I read with interest the comment from John McDonough of Carillion calling for sample schemes to be scrapped to cut the cost of bidding for Building Schools for the Future (BSF) projects (18 September, page 11)

When schools are created on an individual basis, using more experimental designs and materials, learning curves are often steep. This is bound to affect time and budgets, and the track record of BSF to date suggests it has only a limited supply of both.

Although school design and style remain important elements of the BSF brief, it should not be at the expense of the effective delivery of the programme. If a slightly more standardised approach to design were adopted, the planning, methods of construction and materials specification could become more uniform and therefore less likely to incur challenges, delays and higher costs. This could also help reduce the need for so many sample schemes.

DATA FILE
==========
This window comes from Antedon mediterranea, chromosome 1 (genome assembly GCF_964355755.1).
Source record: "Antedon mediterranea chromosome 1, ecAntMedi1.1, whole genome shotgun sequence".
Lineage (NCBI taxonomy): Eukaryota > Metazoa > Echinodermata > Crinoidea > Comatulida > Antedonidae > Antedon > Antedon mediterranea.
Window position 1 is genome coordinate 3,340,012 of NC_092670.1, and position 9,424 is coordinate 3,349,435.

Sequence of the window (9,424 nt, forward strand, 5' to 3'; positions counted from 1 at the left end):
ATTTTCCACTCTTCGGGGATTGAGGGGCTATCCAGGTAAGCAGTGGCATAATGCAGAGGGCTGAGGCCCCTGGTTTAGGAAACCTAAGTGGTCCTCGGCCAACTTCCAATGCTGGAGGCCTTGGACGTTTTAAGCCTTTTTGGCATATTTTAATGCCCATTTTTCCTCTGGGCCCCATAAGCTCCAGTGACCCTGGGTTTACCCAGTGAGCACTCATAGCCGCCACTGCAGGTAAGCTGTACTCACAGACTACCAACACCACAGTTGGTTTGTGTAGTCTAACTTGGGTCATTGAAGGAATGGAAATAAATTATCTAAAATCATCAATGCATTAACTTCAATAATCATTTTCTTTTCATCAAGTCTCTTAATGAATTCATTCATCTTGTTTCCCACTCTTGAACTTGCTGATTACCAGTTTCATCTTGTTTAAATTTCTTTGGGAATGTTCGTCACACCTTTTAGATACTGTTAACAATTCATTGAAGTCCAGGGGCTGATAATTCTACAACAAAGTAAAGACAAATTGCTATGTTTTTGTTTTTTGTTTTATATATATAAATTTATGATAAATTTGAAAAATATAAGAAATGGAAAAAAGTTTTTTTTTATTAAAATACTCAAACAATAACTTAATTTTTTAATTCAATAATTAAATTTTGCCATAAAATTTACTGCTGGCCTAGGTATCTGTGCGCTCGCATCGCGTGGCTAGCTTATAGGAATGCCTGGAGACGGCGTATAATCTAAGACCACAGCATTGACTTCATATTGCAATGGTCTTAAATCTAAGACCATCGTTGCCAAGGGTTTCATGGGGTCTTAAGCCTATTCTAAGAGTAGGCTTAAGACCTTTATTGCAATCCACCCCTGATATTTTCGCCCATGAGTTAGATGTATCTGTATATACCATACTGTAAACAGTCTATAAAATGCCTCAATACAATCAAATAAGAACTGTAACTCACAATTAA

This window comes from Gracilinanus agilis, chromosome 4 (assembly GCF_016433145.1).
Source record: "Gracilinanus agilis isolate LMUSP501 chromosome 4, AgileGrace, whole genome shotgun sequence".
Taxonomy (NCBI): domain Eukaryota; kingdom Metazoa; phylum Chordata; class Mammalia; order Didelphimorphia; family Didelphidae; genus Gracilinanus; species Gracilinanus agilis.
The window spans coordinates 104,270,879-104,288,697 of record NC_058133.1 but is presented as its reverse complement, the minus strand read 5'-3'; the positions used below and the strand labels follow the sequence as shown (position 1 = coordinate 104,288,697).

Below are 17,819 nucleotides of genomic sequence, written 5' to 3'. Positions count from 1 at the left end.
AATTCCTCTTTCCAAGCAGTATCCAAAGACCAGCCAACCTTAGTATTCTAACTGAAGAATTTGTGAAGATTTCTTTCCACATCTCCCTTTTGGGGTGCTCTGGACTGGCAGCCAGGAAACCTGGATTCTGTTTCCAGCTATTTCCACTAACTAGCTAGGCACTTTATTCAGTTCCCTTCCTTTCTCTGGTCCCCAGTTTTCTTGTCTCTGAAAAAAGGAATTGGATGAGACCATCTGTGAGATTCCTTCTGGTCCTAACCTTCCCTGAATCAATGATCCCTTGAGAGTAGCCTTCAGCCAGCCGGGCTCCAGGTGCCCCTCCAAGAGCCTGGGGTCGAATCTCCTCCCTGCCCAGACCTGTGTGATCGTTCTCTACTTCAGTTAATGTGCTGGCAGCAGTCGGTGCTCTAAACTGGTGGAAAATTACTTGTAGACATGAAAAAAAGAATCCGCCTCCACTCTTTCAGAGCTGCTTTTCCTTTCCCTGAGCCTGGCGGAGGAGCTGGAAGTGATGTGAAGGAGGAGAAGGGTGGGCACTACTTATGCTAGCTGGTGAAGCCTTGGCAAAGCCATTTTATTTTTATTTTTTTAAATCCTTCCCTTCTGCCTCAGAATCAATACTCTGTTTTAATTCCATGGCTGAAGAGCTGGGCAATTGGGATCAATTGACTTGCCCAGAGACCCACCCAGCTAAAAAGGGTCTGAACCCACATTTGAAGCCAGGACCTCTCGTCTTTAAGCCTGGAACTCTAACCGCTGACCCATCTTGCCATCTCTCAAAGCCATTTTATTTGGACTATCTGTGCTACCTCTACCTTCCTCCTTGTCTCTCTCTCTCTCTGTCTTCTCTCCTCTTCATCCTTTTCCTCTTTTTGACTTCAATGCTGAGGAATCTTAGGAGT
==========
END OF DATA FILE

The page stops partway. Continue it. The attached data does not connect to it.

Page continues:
Andrew Reid, Profile 22